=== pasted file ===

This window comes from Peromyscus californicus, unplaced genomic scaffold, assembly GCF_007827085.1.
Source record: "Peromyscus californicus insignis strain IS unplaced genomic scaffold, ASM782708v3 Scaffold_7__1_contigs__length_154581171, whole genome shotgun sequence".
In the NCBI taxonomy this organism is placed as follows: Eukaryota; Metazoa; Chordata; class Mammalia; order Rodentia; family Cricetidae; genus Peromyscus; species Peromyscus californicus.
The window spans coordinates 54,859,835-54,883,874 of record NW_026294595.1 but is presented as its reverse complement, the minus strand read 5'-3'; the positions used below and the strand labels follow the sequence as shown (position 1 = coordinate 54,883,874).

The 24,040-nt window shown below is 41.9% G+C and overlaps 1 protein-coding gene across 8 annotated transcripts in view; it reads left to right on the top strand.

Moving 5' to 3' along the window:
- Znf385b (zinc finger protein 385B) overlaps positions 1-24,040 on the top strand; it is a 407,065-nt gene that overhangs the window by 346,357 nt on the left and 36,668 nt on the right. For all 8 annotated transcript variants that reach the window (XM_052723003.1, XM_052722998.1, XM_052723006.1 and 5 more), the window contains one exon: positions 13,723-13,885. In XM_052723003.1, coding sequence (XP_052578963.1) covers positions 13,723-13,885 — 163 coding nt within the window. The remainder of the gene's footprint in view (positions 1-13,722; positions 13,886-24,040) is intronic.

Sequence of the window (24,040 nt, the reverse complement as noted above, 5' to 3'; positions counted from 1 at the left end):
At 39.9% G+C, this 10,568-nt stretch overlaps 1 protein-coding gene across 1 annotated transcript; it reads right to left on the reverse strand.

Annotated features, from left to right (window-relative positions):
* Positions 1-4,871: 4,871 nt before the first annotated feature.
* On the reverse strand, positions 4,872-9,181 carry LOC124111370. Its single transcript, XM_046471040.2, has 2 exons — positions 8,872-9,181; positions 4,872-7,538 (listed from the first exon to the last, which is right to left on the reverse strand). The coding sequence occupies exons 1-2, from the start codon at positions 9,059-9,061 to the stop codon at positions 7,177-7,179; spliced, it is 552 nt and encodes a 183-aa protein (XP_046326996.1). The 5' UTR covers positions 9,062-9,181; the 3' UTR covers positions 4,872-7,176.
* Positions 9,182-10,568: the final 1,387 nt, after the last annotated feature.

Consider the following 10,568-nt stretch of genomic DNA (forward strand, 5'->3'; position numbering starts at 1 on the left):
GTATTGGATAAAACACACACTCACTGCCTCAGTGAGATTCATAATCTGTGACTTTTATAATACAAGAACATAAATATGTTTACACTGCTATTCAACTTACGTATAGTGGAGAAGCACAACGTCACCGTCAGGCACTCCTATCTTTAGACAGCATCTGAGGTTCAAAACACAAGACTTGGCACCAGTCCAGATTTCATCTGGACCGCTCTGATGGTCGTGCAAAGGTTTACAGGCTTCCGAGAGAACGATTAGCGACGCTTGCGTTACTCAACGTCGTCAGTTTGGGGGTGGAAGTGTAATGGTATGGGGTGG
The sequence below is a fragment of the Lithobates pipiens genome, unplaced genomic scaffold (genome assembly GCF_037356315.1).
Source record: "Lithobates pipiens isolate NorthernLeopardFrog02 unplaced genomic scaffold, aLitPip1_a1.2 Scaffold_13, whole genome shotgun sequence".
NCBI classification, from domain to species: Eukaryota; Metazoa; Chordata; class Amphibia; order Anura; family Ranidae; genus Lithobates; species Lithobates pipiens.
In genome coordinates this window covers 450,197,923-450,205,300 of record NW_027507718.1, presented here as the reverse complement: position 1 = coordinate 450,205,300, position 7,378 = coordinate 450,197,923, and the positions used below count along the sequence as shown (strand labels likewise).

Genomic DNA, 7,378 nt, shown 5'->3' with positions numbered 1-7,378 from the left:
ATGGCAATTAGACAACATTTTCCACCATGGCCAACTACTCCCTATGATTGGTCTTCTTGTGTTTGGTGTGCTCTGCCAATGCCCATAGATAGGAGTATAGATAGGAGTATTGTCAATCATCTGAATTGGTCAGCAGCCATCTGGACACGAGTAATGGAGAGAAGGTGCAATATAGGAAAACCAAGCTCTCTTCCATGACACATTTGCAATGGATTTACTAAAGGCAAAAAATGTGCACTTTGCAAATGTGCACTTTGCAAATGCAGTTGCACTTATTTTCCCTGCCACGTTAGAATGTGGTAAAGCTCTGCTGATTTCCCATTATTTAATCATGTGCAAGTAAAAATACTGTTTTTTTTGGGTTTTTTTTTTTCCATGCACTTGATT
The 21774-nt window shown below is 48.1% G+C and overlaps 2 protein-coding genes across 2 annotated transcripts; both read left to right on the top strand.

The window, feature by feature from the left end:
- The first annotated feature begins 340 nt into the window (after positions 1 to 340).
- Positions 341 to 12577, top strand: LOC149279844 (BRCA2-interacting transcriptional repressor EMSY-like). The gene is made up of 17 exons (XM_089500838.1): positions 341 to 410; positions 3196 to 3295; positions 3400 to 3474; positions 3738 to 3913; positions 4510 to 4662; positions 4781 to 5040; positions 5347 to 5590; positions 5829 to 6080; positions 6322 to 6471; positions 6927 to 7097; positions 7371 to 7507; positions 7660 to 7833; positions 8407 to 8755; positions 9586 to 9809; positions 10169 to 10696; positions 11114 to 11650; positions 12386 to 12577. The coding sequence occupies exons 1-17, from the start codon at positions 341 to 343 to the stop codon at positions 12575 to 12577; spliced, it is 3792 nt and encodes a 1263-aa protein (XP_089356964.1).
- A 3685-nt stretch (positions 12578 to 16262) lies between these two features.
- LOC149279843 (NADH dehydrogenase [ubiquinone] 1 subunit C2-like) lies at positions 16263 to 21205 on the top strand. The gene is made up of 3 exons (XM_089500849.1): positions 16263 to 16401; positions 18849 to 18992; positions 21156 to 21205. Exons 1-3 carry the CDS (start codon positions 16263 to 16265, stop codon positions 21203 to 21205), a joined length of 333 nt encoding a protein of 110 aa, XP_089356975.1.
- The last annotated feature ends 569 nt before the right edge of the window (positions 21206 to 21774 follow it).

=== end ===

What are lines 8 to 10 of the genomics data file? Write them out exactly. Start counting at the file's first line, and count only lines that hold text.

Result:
Sequence of the window (24,040 nt, the reverse complement as noted above, 5' to 3'; positions counted from 1 at the left end):
At 39.9% G+C, this 10,568-nt stretch overlaps 1 protein-coding gene across 1 annotated transcript; it reads right to left on the reverse strand.

Annotated features, from left to right (window-relative positions):